Sicilian Baroque
West-European Influence

Sicilian Baroque took the island by storm when after the 1693 earthquake cities like Messina, Catania, Syracuse, Noto, Modica, Ragusa Ibla were rising from rubbles …

       While Norman’s control of the island was successively replaced by Aragon, Spanish and Bourbon rulers, Sicily was somehow left on the side of European “evolution” and allowed to more or less “live its own destiny”.

Undeniably, the end of the 17th century marks the remarkable “turn” in the Sicilian history affecting all spheres of life including the architecture and art. It marks the time when millennia-long impact of cultures and spirits related to ancient Greece, Byzantium and Arabs (Moors) came to an end. It’s time when Sicily decisively came under the West-European sphere of influence. This “shift” of orientation was finally sealed by Garibaldi when in 1861 Sicily became the part of the unified Kingdom of Italy.  

       Although modern European trends in art and architecture were finding their ways to Sicily, it was actually the natural disaster that accelerated their triumphal arrival. In 1693 the massive earthquake almost completely leveled the eastern part of the island. Most of Medieval Catania, Noto, Syracuse, Ragusa, Modica, Messina (to name only few most recognizable cities) were in rubbles and with them most of Islamic, Norman and Byzantine-inspired architectural marvels.

Ragusa Ibla - new city built on the hill next to the old Ragusa destroyed by the earthquake (later also re-built from rubbles)

Marsala: Chiesa del Purgatorio (Church of the Souls in Purgatory)

        But nature does not like the vacuum, so on the rubbles of cities and their glorious past, Sicilians gave birth to equally magnificent Sicilian Baroque. Although rich in ornamentation and highly decorative (like European Baroque) it shows touch of Spanish “extravaganza” and refined influence of Sicilian multicultural taste. 

While you can see Sicilian Baroque almost everywhere across the island (churches, aristocratic palaces, facades, balconies, plazas…..) the best opportunity to “feel-it-and-touch” offers South-Eastern Sicily. You will find here completely rebuilt historical downtowns (Catania, Noto….) or new centers erected next to the destroyed ones (like for example Ragusa Ibla). Indeed, the Eastern Sicily is dotted with post-17th century architectural masterpieces. They are examples of human endurance and hope, but also engineering and artistic skills as well as open spirit and imagination….. 

Catania: Facade of the Palazzo Biscari

Palazzo Biscari: Plafon in the ballroom

      Some - like for example Cathedrals in Catania and Syracuse “incorporated” parts of the old (pre-earthquake) structures that nature left intact, some re-used fragments of old structures, but all generously implemented new trends of the European baroque giving it the “Sicilian touch”. 

Not to miss is Catania’s Palazzo Biscari – one of the rare examples of privately owned and public-accessible jewels of Sicilian Baroque. What adds to the “beauty” of the place is that one of the owners is personally guiding visitors not only through the successive rooms, but also through the history, legends and contemporary life of his family (chapeau!).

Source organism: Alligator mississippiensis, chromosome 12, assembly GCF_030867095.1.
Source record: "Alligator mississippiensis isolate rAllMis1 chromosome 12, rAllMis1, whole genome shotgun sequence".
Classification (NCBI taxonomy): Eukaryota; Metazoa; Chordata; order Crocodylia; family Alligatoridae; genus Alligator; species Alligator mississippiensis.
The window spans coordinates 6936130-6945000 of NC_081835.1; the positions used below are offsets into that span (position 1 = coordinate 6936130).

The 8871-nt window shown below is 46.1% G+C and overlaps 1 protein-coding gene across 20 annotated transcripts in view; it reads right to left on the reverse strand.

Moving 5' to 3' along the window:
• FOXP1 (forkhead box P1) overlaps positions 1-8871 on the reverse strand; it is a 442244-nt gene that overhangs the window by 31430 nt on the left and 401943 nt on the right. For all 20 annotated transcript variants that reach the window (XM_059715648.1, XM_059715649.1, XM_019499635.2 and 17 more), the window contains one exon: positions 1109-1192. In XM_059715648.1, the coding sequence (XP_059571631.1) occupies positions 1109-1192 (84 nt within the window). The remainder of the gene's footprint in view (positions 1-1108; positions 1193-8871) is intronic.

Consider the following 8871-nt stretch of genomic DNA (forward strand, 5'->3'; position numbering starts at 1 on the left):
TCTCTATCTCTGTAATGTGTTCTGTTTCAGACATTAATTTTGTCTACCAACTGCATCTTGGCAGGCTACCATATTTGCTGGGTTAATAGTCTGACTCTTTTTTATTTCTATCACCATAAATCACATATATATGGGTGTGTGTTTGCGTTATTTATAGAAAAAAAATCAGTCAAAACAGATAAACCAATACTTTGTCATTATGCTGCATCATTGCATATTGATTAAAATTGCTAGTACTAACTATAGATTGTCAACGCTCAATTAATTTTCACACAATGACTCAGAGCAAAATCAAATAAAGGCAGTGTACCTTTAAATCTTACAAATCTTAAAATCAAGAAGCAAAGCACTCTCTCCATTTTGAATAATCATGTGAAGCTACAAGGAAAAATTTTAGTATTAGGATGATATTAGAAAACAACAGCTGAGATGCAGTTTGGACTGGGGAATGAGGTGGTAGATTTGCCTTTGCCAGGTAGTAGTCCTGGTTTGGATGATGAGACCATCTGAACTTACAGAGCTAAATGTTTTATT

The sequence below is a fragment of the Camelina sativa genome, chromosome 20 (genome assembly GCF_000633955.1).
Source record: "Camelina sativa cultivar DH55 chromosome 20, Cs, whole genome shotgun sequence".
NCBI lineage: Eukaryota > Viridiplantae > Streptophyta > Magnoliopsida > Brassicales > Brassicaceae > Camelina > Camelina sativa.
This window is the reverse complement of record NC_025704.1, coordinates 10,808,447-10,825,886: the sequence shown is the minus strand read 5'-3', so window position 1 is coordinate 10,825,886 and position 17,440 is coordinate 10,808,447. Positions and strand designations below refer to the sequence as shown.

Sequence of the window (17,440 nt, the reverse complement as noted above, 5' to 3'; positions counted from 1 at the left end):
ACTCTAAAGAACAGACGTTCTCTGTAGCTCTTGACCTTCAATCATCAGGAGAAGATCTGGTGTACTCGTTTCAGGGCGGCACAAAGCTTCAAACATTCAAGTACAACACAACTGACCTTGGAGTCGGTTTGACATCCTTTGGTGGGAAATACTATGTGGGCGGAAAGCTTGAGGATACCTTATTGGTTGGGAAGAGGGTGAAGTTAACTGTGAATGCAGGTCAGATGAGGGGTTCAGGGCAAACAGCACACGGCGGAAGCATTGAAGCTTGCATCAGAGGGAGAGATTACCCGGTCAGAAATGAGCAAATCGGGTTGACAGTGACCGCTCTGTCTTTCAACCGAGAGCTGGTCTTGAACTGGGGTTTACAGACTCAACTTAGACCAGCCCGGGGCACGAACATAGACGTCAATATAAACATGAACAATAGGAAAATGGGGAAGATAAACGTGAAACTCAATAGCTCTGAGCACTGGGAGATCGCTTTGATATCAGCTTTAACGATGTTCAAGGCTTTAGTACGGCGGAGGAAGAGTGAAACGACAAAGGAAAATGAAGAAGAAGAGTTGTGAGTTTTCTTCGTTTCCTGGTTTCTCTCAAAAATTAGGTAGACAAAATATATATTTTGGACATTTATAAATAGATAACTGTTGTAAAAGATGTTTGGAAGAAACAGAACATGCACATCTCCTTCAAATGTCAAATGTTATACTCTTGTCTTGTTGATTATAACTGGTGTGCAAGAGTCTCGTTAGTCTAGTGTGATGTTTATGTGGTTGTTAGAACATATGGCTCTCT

Catania: Cathedral was almost completely ruined. Today only part of the lateral nave remembers the pre-earthquake's structure. 

Noto: Facade of the church San Dominico

       Obviously, the new architectural and decorative-art trends gradually spread all-over the island. Palermo, due to its position of the capital of Sicily is home to numerous examples of West-European styles in architecture. Piazza Pretoria surrounded by the church of Santa Caterina, San Giuseppe dei Teatini and Palazzao delle Aquile (now Town Hall) with its magnificent central fountain decorated with allegorical figures are just few out of long list of examples of dramatic changes the island went through at those times. 

Palazzolo Acreide: Typical baroque balcony

Catania: Teatro Bellini

       It’s impossible to list all these marvels on one page (you will find dedicated texts for some of them). That is why I’m simply ending this page with invitation to Baroque Sicily stopping at Messina, Taormina, Catania, Syracuse, Ragusa (and Ragusa Ibla), Modica, Noto, Gela where these new trends of art are the most visible. 

Those looking more into Sicilian souls are encouraged to take “roads less traveled” and stop at smaller, less crowded, less known (but not less interesting) towns like for example Vizzini, Buccheri, Buscemi, Palazzolo Acreide (all located on the eastern part of the Island representing Sicilian Baroque)….. This is just one example of an itinerary “outside” of major touristic centers, but frankly you will find such occasions almost around every-corner or rather “behind-every-hill”. And believe me -  Sicily is a hilly island :-).

Modica: Facade of the Church San Giorgio

      But then travelling across the central and western parts of Sicily and visiting such cities like Enna, Cefalu, Palermo, Monreale, Trapani, Erice, Marsala, Mazara del Vallo, Agrigento, Selinunte …. you will have the chance to see the complexity of millennia long Sicilian history with traces left by past civilizations and cultures. Some of them in full glory and great shapes, some in ruins but some only in myths and legends……. 

Note: If in this long Sicilian journey some will opt to stop at Corleone, I would like to point out that this small town does not have much common with the famous movie (with the exception of the name). In fact, the famous movie Godfather was filmed in a small town near Taormina (Savoca and Forza d”Agro)!

Go back to: --> Sicily across Millenia

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